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What is the smallest positive integer $a$ such that $a^{-1}$ is undefined $\pmod{55}$ and $a^{-1}$ is also undefined $\pmod{66}$?


How do I solve this problem? Modular inverses is new to me.

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HINT: An inverse of $a$ modulo $n$ exists iff $a$ and $n$ are relatively prime.


One way to prove this hint is to make use of Bézout's Identity connected directly to the Extended Euclidean Algorithm stating that there exist $x,y\in\mathbb Z$ such that: $$ ax+ny=\gcd(a,n) $$ an then note that for any $x',y'\in\mathbb Z$ we know that $\gcd(a,n)$ almost by definition divides the expression: $$ ax'+ny' $$ since it divides $a$ and $n$. Thus the equation $$ ax'+ny'=1 $$ has a solution if and only if $\gcd(a,n)=1$, which in turn is equivalent to showing the existence of the inverse $a^{-1}=x'$.

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  • $\begingroup$ Why isn't the answer 11, then? $\endgroup$ – Dreamer Aug 31 '16 at 20:09
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    $\begingroup$ @Regina: Indeed it is! $\endgroup$ – String Aug 31 '16 at 20:09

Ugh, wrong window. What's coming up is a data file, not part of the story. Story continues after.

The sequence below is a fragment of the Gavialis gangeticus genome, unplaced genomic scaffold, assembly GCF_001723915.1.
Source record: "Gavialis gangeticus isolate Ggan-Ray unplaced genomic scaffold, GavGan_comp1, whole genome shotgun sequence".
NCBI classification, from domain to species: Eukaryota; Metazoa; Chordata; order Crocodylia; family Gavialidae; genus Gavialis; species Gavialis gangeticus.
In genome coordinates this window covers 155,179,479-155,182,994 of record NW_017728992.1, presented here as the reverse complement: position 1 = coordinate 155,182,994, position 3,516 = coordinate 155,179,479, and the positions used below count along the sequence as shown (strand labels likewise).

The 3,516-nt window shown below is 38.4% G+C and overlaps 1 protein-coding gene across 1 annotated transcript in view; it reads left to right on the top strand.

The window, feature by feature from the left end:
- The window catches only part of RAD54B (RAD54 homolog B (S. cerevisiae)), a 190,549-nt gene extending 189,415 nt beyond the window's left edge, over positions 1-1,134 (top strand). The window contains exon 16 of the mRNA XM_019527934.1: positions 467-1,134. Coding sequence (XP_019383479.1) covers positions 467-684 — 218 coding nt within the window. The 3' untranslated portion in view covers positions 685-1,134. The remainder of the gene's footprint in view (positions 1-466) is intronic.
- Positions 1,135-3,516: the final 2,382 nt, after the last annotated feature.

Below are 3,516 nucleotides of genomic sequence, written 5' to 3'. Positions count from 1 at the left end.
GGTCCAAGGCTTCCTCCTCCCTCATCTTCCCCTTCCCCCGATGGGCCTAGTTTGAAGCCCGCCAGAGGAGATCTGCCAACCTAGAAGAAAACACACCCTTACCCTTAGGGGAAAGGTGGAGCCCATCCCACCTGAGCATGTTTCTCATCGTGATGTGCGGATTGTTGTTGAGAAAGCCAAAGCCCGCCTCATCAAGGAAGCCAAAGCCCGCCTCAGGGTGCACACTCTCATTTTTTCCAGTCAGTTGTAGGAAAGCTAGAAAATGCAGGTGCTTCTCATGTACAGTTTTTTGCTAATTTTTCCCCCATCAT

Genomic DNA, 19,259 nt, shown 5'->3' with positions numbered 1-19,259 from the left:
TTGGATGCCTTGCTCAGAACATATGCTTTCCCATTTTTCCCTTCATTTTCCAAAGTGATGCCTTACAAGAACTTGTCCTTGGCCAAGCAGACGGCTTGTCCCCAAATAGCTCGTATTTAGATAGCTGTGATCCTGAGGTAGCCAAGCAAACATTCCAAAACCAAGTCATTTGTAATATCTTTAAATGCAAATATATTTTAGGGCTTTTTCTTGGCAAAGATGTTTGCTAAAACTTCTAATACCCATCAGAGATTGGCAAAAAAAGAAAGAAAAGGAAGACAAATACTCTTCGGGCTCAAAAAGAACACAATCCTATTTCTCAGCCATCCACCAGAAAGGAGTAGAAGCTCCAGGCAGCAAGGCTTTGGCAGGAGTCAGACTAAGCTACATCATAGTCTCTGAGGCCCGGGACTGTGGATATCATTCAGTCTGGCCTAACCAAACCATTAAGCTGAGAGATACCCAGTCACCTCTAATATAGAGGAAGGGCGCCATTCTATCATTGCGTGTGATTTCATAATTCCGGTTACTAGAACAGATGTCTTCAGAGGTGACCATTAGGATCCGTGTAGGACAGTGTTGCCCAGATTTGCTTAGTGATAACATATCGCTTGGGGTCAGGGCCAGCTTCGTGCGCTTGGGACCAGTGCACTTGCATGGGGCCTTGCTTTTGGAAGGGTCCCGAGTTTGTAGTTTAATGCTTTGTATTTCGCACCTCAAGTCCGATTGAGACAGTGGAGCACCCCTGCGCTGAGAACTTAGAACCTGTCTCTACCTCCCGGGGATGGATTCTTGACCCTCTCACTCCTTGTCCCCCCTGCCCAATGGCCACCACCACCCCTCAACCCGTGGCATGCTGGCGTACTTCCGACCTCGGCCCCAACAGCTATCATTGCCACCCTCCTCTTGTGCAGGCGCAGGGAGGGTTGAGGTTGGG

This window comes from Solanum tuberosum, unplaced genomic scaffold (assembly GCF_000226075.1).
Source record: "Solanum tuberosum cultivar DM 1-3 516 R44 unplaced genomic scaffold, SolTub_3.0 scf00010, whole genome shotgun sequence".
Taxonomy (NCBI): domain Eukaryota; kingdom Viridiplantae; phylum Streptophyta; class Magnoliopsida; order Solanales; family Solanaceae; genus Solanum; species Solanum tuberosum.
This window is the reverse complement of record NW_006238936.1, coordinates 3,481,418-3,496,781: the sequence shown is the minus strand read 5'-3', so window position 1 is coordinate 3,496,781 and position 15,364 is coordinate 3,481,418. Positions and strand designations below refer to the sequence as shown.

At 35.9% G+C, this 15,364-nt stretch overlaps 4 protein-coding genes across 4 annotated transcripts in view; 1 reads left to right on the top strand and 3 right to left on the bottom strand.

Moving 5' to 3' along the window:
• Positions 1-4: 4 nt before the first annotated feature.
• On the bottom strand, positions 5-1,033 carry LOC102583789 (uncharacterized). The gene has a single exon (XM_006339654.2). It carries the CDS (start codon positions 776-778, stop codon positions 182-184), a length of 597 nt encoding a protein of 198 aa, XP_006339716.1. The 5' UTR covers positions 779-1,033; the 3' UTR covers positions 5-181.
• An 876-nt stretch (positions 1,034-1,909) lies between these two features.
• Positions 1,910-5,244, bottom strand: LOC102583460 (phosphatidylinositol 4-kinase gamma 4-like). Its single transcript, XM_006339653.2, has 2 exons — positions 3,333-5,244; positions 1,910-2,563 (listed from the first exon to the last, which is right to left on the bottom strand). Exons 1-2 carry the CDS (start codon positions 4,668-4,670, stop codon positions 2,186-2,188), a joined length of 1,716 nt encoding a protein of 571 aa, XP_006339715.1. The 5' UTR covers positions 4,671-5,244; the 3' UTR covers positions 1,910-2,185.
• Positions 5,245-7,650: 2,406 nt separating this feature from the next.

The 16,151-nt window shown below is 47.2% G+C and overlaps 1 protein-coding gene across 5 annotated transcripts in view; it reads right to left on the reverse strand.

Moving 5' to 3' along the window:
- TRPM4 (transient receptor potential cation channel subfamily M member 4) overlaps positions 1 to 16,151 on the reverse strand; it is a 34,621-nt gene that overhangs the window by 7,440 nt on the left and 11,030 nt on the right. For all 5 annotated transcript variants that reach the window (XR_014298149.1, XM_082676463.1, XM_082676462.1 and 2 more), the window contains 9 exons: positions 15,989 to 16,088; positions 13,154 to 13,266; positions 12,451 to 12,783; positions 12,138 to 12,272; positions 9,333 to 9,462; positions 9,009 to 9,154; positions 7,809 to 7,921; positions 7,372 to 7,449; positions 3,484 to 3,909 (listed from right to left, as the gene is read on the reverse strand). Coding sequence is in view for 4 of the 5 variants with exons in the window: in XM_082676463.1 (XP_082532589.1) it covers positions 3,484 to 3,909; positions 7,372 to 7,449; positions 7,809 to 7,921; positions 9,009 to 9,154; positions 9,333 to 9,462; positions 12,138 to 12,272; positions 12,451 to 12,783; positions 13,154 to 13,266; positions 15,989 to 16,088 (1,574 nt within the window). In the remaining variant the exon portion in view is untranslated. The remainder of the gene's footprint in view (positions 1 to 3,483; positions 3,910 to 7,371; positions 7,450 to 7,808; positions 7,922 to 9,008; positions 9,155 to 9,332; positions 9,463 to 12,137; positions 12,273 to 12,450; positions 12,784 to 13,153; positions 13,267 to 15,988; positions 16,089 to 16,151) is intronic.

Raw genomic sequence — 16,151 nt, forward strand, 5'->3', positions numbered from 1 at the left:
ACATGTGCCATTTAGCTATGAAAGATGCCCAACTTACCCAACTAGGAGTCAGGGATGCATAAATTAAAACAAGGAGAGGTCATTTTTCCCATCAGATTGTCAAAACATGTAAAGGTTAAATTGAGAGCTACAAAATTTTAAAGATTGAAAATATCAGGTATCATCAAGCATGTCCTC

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$a^{-1}$ does not exist when a is a divisor of zero. It follows because of $55=5\cdot11$ and $66=2\cdot3\cdot11$ thah the smallest positive is $11$ in both rings, modulo $55$ and $66$

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A modular inverse is not defined if it isn't relatively prime to the modulus. In this case, 11 is not relatively prime to 55 or 66, so it's a value that works. However, the factors of 55 are 11 and 5, and factors of 66 are 2, 3, and 11. If a = 10, which has a factorization of 2 * 5, then it's the smallest possible value of a that works, not 11.

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